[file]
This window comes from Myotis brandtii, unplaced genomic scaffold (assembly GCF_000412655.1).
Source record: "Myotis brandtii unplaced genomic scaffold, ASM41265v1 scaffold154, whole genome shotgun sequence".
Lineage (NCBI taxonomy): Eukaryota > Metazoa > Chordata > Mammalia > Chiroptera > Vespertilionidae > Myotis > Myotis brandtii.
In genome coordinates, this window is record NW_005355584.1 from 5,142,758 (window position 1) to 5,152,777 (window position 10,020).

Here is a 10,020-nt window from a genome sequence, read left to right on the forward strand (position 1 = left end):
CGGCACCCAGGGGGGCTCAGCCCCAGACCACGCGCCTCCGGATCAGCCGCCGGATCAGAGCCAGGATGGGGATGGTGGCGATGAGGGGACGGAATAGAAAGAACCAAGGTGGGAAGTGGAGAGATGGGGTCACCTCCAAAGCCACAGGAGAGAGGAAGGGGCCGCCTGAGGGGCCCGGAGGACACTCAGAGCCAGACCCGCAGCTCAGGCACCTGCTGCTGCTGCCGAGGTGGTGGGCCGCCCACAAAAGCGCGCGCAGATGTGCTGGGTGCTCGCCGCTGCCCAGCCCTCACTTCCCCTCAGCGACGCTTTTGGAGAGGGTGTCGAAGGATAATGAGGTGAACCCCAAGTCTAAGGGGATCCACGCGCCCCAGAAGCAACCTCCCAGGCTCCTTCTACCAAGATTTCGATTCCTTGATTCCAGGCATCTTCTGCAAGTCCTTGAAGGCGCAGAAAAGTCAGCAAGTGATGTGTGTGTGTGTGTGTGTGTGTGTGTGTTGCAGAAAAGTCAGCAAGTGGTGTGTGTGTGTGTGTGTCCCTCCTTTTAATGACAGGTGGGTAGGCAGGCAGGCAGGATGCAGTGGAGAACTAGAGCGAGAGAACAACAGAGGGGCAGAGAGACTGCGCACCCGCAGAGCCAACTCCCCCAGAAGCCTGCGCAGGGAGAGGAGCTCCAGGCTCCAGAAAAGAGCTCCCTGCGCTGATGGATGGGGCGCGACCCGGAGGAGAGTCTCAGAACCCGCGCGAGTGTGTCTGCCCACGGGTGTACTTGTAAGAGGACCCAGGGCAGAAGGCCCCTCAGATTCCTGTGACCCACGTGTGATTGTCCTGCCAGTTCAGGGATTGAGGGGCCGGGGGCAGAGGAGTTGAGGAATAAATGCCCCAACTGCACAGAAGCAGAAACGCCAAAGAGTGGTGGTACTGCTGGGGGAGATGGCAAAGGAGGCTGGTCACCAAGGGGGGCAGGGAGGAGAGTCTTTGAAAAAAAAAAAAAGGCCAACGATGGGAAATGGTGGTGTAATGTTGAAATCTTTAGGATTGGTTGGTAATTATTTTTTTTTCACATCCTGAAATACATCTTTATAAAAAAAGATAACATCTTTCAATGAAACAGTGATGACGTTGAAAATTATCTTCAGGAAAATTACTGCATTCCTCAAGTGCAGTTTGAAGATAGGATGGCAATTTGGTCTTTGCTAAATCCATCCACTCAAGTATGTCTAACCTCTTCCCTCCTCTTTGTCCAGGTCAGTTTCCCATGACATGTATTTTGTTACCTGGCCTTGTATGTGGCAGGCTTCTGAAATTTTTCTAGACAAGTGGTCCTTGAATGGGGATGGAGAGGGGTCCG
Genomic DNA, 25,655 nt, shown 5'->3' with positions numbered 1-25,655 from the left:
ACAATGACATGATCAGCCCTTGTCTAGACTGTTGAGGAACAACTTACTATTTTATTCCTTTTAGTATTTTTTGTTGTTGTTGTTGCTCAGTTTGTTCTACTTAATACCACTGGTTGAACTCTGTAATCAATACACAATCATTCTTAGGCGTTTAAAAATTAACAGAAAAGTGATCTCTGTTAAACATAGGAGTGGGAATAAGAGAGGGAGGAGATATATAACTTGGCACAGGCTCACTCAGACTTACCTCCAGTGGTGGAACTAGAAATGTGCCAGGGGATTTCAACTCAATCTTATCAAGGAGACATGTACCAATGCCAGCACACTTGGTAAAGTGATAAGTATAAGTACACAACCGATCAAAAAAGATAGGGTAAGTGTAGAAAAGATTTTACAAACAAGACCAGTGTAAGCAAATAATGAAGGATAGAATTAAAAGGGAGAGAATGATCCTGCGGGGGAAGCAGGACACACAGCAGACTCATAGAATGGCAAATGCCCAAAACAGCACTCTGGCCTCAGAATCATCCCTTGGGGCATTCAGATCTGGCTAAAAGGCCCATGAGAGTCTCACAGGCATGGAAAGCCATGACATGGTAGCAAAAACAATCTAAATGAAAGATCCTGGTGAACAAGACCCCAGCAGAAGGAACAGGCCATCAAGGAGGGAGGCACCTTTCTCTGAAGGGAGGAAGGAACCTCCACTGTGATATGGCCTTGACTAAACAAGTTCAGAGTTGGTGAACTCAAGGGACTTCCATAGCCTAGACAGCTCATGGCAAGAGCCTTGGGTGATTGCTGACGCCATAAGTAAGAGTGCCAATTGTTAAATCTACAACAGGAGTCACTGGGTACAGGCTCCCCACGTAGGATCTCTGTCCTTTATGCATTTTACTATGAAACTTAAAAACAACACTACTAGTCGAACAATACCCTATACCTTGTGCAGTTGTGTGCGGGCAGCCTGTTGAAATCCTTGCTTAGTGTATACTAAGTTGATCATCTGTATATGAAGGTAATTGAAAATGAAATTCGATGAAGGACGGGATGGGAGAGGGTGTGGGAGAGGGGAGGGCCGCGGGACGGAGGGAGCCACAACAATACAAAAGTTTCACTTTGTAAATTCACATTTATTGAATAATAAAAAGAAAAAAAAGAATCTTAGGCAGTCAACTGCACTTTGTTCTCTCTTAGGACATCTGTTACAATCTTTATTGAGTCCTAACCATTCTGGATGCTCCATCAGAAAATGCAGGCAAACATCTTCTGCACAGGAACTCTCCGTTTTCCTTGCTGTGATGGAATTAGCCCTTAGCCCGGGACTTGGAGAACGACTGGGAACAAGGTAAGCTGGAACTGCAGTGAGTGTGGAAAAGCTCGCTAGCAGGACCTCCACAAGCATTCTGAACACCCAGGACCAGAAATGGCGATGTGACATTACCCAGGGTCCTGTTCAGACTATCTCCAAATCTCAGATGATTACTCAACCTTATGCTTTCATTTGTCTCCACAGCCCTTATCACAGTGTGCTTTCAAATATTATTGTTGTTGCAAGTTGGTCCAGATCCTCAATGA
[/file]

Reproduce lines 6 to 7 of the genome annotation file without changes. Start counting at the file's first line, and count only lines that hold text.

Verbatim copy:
CGGCACCCAGGGGGGCTCAGCCCCAGACCACGCGCCTCCGGATCAGCCGCCGGATCAGAGCCAGGATGGGGATGGTGGCGATGAGGGGACGGAATAGAAAGAACCAAGGTGGGAAGTGGAGAGATGGGGTCACCTCCAAAGCCACAGGAGAGAGGAAGGGGCCGCCTGAGGGGCCCGGAGGACACTCAGAGCCAGACCCGCAGCTCAGGCACCTGCTGCTGCTGCCGAGGTGGTGGGCCGCCCACAAAAGCGCGCGCAGATGTGCTGGGTGCTCGCCGCTGCCCAGCCCTCACTTCCCCTCAGCGACGCTTTTGGAGAGGGTGTCGAAGGATAATGAGGTGAACCCCAAGTCTAAGGGGATCCACGCGCCCCAGAAGCAACCTCCCAGGCTCCTTCTACCAAGATTTCGATTCCTTGATTCCAGGCATCTTCTGCAAGTCCTTGAAGGCGCAGAAAAGTCAGCAAGTGATGTGTGTGTGTGTGTGTGTGTGTGTGTGTTGCAGAAAAGTCAGCAAGTGGTGTGTGTGTGTGTGTGTCCCTCCTTTTAATGACAGGTGGGTAGGCAGGCAGGCAGGATGCAGTGGAGAACTAGAGCGAGAGAACAACAGAGGGGCAGAGAGACTGCGCACCCGCAGAGCCAACTCCCCCAGAAGCCTGCGCAGGGAGAGGAGCTCCAGGCTCCAGAAAAGAGCTCCCTGCGCTGATGGATGGGGCGCGACCCGGAGGAGAGTCTCAGAACCCGCGCGAGTGTGTCTGCCCACGGGTGTACTTGTAAGAGGACCCAGGGCAGAAGGCCCCTCAGATTCCTGTGACCCACGTGTGATTGTCCTGCCAGTTCAGGGATTGAGGGGCCGGGGGCAGAGGAGTTGAGGAATAAATGCCCCAACTGCACAGAAGCAGAAACGCCAAAGAGTGGTGGTACTGCTGGGGGAGATGGCAAAGGAGGCTGGTCACCAAGGGGGGCAGGGAGGAGAGTCTTTGAAAAAAAAAAAAAGGCCAACGATGGGAAATGGTGGTGTAATGTTGAAATCTTTAGGATTGGTTGGTAATTATTTTTTTTTCACATCCTGAAATACATCTTTATAAAAAAAGATAACATCTTTCAATGAAACAGTGATGACGTTGAAAATTATCTTCAGGAAAATTACTGCATTCCTCAAGTGCAGTTTGAAGATAGGATGGCAATTTGGTCTTTGCTAAATCCATCCACTCAAGTATGTCTAACCTCTTCCCTCCTCTTTGTCCAGGTCAGTTTCCCATGACATGTATTTTGTTACCTGGCCTTGTATGTGGCAGGCTTCTGAAATTTTTCTAGACAAGTGGTCCTTGAATGGGGATGGAGAGGGGTCCG
Genomic DNA, 25,655 nt, shown 5'->3' with positions numbered 1-25,655 from the left: